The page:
The phone rang. Not the house phone. Her cell.
“Damn it,” she growled and wrapped the towel around her as she
ran back to the bedroom. What’shisname— Burt? Brian? She was sure
it started with a B— had rolled onto his side and his right cheek was in
the puke. Charming. Her whole life in a single memorable picture.
Dez dove onto the bed but mistimed her momentum so that her
outstretched hand hit the phone instead of grabbing it, and the cell, the
clock, her badge case, and her holstered Glock fell off of the night table
onto the far side of the bed.
She hung over the bed and fished for the cell underneath, then
punched the button with her thumbnail.
“What?” she snarled.
“And good morning to you, Miss Sunshine.”
Sergeant JT Hammond. He was her partner on the eight- to- four,
her longtime friend, and a frequent addition to the list of people she
was sure that right now she could shoot while laughing about it. Though,
admittedly, she would feel bad about it afterward. JT was the closest
thing to family she had, and the only one she didn’t seem able to
scare off.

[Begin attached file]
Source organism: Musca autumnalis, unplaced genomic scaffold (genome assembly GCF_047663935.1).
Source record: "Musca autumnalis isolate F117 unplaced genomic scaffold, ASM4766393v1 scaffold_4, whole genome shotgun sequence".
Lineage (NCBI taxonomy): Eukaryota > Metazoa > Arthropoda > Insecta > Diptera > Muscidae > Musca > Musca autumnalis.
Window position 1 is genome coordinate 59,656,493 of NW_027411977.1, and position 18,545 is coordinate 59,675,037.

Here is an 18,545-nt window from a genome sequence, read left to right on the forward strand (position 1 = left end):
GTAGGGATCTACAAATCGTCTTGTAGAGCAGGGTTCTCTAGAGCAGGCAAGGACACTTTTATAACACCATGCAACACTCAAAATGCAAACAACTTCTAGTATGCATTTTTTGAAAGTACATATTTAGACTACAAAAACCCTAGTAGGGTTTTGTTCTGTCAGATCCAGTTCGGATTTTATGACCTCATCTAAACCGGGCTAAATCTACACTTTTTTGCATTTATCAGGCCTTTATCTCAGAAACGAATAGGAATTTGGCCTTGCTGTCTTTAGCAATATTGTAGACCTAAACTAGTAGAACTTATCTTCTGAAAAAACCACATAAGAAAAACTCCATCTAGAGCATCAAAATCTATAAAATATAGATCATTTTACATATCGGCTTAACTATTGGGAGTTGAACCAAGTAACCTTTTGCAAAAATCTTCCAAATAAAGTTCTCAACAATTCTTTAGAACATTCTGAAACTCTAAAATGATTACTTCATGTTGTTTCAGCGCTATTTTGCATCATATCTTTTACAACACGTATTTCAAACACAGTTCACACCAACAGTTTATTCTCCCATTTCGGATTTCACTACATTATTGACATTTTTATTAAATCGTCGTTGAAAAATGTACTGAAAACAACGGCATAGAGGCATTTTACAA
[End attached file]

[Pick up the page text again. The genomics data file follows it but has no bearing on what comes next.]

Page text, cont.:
“Fuck you,” she said, but without venom.
“Rough night, Dez?”
“And the horse you rode in on.”
JT chuckled softly.
“Why the hell are you calling me so goddamn early?” grumbled Dez.
“Two reasons,” he said brightly. “Work and—”
“We’re not on until eight o’clock.”
“—and it’s not as early as you think. My watch says that it’s eightoh-
“Oh . . . shitballs.”
“We didn’t set out clock last night, did we? Little much to dri—”
Dez hung up.
She lay there, hanging over the edge of the bed, her ass in the air,
her weight resting on one elbow.


“Oh, man!” said a slurry voice behind her. “Now that’s something
to wake up to.”
Dez didn’t move, didn’t turn around.
“Here’s the morning news, dickhead,” she said very loudly and
clearly. “You’re going to grab your shit and be out of here in ten seconds,
or I’m going to kick your nuts up between your shoulder blades.”
“Damn . . . you wake up on the wrong side of—”
“Ten. Three. Two . . .”
“I’m out.”
There was a scuffling sound as Brandon or Blake or whoever the
hell he was snatched up his stuff. Then the screen door opened and
banged shut. An engine roared and the wheels of a Harley kicked
gravel against the aluminum skin of the trailer.
Dez shimmied back onto the bed, turned over, and sat up. The
room took a seasick sideways turn and then settled down. She looked
around at her bedroom. Stark, cheerless, undecorated, and sparsely
furnished. So much of it reminded her of herself. She closed her eyes.
Insights like that she didn’t need on her best days. Today it was just
She opened her eyes, took a breath, and stood up.
Love God had left a trail of puke droplets all the way to the front